It seems a work of supererogation to cite authorities, other than Amendments Numbers I and XIV of the United States Constitution, and section 9, article I, of the Constitution of California, to the point that each of the six propositions above enumerated, as well as their combined effect, is constitutionally untenable. It is elementary that the individual's or minority's right to exercise freedom of speech is not a privilege or a provisional property which is subject to the control of the majority; on the contrary, it is an essential characteristic of our constitutional democracy that that right, like those of freedom of press and peaceable assembly, shall perdure, inherent and implicit in the individual, subject to personal responsibility for abuse and to reasonable and necessary regulation as to time and place and circumstances, but not, as such, in scope or content, of exercise. As was said by Mr. Justice Brandeis (joined by Mr. Justice Holmes) in concurring in Whitney v. California, (1926) 274 U.S. 357, 377, 378 [47 S. Ct. 641, 71 L. Ed. 1095, 1106, 1107], "Fear of serious injury cannot alone justify suppression of free speech and assembly. Men feared witches and burned women. It is the function of speech to free men from the bondage of irrational fears. ... Prohibition of free speech and assembly is a measure so stringent that it would be inappropriate as the means for averting a relatively trivial harm to society. A police measure may be unconstitutional merely because the remedy, although effective as means of protection, is unduly harsh or oppressive. ... The fact that speech is likely to result in some violence or in destruction of property is not enough to justify its suppression. There must be the probability of [35 Cal. App. 2d Supp. 772] serious injury to the state." And to the same effect is this language in Herndon v. Lowry, (1937) 301 U.S. 242, 258 [57 S. Ct. 732, 81 L. Ed. 1066, 1075], "The power of a state to abridge freedom of speech and of assembly is the exception rather that [sic] the rule and the penalizing even of utterances of a defined character must find its justification in a reasonable apprehension of danger to organized government. The judgment of the legislature is not unfettered. The limitation upon individual liberty must have appropriate relation to the safety of the state. Legislation which goes beyond this need violates the principle of the Constitution."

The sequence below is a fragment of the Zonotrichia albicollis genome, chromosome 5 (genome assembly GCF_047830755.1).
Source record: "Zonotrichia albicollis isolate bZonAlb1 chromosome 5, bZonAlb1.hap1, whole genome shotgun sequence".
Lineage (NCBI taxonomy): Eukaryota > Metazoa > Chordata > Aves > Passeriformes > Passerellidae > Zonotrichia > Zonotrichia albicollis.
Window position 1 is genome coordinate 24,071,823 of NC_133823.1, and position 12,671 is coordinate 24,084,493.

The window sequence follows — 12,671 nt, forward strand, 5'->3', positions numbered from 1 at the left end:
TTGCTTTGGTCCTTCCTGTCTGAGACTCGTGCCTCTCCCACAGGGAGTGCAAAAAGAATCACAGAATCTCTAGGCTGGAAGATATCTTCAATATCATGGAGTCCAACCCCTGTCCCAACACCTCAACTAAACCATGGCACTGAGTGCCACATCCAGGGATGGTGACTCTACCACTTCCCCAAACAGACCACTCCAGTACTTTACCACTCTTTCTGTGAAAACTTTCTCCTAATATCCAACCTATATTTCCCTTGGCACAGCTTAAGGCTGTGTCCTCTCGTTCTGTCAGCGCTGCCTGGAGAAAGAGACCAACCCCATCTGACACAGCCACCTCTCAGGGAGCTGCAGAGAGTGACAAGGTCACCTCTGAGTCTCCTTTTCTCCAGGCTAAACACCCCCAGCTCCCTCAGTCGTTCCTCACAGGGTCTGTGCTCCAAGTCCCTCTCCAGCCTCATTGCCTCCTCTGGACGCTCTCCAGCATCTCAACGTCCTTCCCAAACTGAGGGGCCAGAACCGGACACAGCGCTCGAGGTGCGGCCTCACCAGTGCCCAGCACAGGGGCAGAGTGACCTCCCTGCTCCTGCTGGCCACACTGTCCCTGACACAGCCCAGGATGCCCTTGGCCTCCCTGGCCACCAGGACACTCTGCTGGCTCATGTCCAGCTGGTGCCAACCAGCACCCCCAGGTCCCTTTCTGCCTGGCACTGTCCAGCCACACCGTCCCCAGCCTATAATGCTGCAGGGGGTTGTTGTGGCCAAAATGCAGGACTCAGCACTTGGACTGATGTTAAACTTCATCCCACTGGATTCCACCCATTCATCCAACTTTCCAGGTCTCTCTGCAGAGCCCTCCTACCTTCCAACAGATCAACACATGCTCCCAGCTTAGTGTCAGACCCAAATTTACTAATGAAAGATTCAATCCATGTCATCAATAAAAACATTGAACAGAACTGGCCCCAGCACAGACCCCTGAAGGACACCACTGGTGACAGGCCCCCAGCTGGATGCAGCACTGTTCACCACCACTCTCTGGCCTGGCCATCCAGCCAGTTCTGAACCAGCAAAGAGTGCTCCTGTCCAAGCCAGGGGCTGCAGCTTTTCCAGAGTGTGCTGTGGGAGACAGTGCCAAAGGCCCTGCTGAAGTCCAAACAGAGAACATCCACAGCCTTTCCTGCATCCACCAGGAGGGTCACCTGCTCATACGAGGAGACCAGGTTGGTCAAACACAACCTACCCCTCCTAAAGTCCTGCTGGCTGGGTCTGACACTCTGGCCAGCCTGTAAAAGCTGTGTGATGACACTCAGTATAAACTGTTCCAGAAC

"Democracy", aptly says United States Commissioner of Education John W. Studebaker, at page 135 in "Plain Talk" (National Home Library Foundation, 1936), "is a technique by which the will of the majority becomes law, and by which the right of the minority to attempt to become the majority by peaceful means is scrupulously protected." If we accept that definition, then we must acknowledge the right of the minority striker to "attempt to become the majority by peaceful means", and we are bound to scrupulously protect that right. While picketing, like other personal activities, is, as heretofore observed, subject to reasonable regulation in its exercise, I find nothing in the California Constitution to make inapplicable or inappropriate the statement of the United States Supreme Court in Senn v. Tile Layers Protective Union, (1937)301 U.S. 468, 481, 482 [57 S. Ct. 857, 81 L. Ed. 1229, 1238], that "There is nothing in the Federal Constitution which forbids unions from competing with non-union concerns for customers by means of picketing as freely as one merchant competes with another merchant by means of advertisements in the press, by circulars, or by his window displays." We have here no question as to absolute prohibition, under the police power, of a vicious or non-useful act--the ordinance, in so far as the provisions under consideration are concerned, is manifestly intended and expressed to be regulatory of a recognized lawful and useful activity. The police power--the source of authority for most legislative remedies for municipal ills --is one of the most essential powers of government and one that is the least limitable (5 Cal.Jur. 687), but to be valid as affecting a useful and innocent endeavor it may not go beyond reasonable regulation (5 Cal.Jur. 709); the Constitution fixes its outermost limits. To retain the character [35 Cal. App. 2d Supp. 773] of being merely regulatory, legislation must not arbitrarily prohibit the exercise of any right and even if otherwise validly regulatory it will, as a general rule, fall if it at all impairs or unnecessarily impedes the exercise of a fundamental personal liberty such as a freedom of speech. Certainly it will be held void if it unnecessarily or harshly impairs that liberty; it should be so held for two reasons: (1) Whatever the ill such a remedy is not constitutionally available and (2) if it were available the remedy would be worse than the ill.